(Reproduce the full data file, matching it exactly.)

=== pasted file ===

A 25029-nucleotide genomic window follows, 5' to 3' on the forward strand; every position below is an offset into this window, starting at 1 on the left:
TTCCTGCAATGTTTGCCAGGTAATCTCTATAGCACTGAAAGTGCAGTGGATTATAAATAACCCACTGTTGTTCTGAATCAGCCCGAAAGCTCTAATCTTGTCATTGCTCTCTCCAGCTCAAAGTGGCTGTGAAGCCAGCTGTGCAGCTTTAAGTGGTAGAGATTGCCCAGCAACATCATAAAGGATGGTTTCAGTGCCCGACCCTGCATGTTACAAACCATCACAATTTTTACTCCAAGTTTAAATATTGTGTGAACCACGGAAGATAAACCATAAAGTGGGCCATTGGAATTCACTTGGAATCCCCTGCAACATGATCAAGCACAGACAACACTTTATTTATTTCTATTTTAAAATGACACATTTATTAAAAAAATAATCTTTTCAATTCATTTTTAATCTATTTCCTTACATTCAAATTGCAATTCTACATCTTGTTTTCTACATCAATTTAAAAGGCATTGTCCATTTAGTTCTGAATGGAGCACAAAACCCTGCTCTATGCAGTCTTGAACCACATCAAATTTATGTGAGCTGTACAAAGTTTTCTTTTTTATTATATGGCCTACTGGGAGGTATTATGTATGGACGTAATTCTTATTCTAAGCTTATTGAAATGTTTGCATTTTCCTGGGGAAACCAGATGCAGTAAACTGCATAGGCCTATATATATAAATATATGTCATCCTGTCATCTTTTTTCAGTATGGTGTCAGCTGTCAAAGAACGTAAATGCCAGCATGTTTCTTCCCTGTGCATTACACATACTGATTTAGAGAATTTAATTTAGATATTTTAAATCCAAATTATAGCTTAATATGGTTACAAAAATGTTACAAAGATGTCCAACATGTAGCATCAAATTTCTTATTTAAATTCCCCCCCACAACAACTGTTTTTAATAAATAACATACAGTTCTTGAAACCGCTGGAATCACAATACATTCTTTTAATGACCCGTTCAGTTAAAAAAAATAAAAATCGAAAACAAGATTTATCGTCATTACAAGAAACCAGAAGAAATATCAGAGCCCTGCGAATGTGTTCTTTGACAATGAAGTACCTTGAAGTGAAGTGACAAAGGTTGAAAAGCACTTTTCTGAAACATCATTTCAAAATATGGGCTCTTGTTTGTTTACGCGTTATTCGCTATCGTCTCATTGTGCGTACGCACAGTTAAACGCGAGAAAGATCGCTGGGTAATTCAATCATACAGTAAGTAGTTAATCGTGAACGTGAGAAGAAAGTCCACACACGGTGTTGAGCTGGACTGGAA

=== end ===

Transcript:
A 25029-nucleotide genomic window follows, 5' to 3' on the forward strand; every position below is an offset into this window, starting at 1 on the left:
TTCCTGCAATGTTTGCCAGGTAATCTCTATAGCACTGAAAGTGCAGTGGATTATAAATAACCCACTGTTGTTCTGAATCAGCCCGAAAGCTCTAATCTTGTCATTGCTCTCTCCAGCTCAAAGTGGCTGTGAAGCCAGCTGTGCAGCTTTAAGTGGTAGAGATTGCCCAGCAACATCATAAAGGATGGTTTCAGTGCCCGACCCTGCATGTTACAAACCATCACAATTTTTACTCCAAGTTTAAATATTGTGTGAACCACGGAAGATAAACCATAAAGTGGGCCATTGGAATTCACTTGGAATCCCCTGCAACATGATCAAGCACAGACAACACTTTATTTATTTCTATTTTAAAATGACACATTTATTAAAAAAATAATCTTTTCAATTCATTTTTAATCTATTTCCTTACATTCAAATTGCAATTCTACATCTTGTTTTCTACATCAATTTAAAAGGCATTGTCCATTTAGTTCTGAATGGAGCACAAAACCCTGCTCTATGCAGTCTTGAACCACATCAAATTTATGTGAGCTGTACAAAGTTTTCTTTTTTATTATATGGCCTACTGGGAGGTATTATGTATGGACGTAATTCTTATTCTAAGCTTATTGAAATGTTTGCATTTTCCTGGGGAAACCAGATGCAGTAAACTGCATAGGCCTATATATATAAATATATGTCATCCTGTCATCTTTTTTCAGTATGGTGTCAGCTGTCAAAGAACGTAAATGCCAGCATGTTTCTTCCCTGTGCATTACACATACTGATTTAGAGAATTTAATTTAGATATTTTAAATCCAAATTATAGCTTAATATGGTTACAAAAATGTTACAAAGATGTCCAACATGTAGCATCAAATTTCTTATTTAAATTCCCCCCCACAACAACTGTTTTTAATAAATAACATACAGTTCTTGAAACCGCTGGAATCACAATACATTCTTTTAATGACCCGTTCAGTTAAAAAAAATAAAAATCGAAAACAAGATTTATCGTCATTACAAGAAACCAGAAGAAATATCAGAGCCCTGCGAATGTGTTCTTTGACAATGAAGTACCTTGAAGTGAAGTGACAAAGGTTGAAAAGCACTTTTCTGAAACATCATTTCAAAATATGGGCTCTTGTTTGTTTACGCGTTATTCGCTATCGTCTCATTGTGCGTACGCACAGTTAAACGCGAGAAAGATCGCTGGGTAATTCAATCATACAGTAAGTAGTTAATCGTGAACGTGAGAAGAAAGTCCACACACGGTGTTGAGCTGGACTGGAA